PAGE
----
According to figures released by the Rape Crisis Network Ireland (RCNI), there was a 22% increase in helpline calls with 15,194 appointments made for those seeking counselling and support.
The RCNI added that 71% of the calls made to them were longer than average.
Rape crisis centres are reporting waiting lists of many months as “they don’t have the funding or the staff to provide immediate counselling and support appointments”.
The seven rape crisis centres included in the report that are members of the RCNI currently have 332 people on their waiting lists which continues to rise.
The report states, “To put this in context this means that a survivor may be waiting well over a year to be assigned a counsellor”.
Throughout last year, the RCNI saw a significant increase in calls each month when compared to 2019, with December’s figures being 34% higher when compared to last year.
The report stated that 83% (10,823) of those who contacted the helplines were survivors of sexual violence, with the report adding that their trauma was heightened due to the pandemic.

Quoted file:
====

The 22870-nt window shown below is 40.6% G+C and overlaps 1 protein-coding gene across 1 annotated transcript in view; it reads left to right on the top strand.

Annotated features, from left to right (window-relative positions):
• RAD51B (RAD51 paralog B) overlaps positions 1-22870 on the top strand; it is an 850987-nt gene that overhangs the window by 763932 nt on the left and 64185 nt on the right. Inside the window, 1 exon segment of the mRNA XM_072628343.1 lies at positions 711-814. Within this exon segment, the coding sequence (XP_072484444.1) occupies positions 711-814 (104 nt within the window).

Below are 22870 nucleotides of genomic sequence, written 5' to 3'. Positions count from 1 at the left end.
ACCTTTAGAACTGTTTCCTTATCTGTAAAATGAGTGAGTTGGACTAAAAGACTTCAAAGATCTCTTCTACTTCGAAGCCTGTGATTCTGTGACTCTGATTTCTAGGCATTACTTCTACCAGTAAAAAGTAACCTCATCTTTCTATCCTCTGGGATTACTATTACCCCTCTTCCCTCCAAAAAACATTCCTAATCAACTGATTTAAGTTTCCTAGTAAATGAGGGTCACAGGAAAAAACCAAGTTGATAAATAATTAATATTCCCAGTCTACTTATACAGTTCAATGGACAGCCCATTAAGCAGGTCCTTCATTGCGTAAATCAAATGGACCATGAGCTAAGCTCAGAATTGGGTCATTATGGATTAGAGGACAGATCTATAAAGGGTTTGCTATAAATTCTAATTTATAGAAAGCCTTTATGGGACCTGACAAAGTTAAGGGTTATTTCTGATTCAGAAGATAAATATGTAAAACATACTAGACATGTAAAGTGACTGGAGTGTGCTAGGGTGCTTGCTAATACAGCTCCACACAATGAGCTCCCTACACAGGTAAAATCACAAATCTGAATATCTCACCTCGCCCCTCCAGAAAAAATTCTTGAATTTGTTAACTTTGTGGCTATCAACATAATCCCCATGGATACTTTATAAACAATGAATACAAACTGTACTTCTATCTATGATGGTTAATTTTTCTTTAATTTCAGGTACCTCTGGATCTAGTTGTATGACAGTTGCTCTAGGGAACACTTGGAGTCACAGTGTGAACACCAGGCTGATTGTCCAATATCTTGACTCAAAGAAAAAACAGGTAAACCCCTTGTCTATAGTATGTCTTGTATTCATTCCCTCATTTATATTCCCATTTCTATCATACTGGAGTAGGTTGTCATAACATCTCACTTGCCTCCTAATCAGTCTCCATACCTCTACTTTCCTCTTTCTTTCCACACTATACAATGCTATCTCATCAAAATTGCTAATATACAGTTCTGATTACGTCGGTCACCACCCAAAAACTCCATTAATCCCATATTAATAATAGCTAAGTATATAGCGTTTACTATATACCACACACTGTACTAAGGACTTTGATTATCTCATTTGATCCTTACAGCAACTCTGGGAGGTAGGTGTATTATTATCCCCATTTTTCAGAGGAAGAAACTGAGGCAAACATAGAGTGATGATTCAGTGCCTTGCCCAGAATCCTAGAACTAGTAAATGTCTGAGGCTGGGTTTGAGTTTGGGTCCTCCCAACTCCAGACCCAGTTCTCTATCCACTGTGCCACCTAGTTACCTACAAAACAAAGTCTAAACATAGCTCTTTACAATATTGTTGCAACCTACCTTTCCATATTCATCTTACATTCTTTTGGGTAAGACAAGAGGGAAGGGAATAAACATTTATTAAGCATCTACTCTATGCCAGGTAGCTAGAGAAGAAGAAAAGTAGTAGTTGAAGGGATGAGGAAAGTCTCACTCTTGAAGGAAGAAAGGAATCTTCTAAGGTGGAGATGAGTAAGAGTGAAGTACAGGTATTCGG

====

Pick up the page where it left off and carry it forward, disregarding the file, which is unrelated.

RCNI Executive Director Dr. Clíona Saidléar stated that underfunding has left the centres struggling to address the growing waiting lists.
She added that the network continues to operate on funding levels below 2008 levels, making it difficult to train and retrain new staff.
“We were offered funding to bring on counsellors for six months to address the waiting lists which are growing, unfortunately. But if we haven’t been training anyone for 10 years. Then there’s nobody out there to hire,”.
The 24-hour helpline can be contacted on 1800 778 888.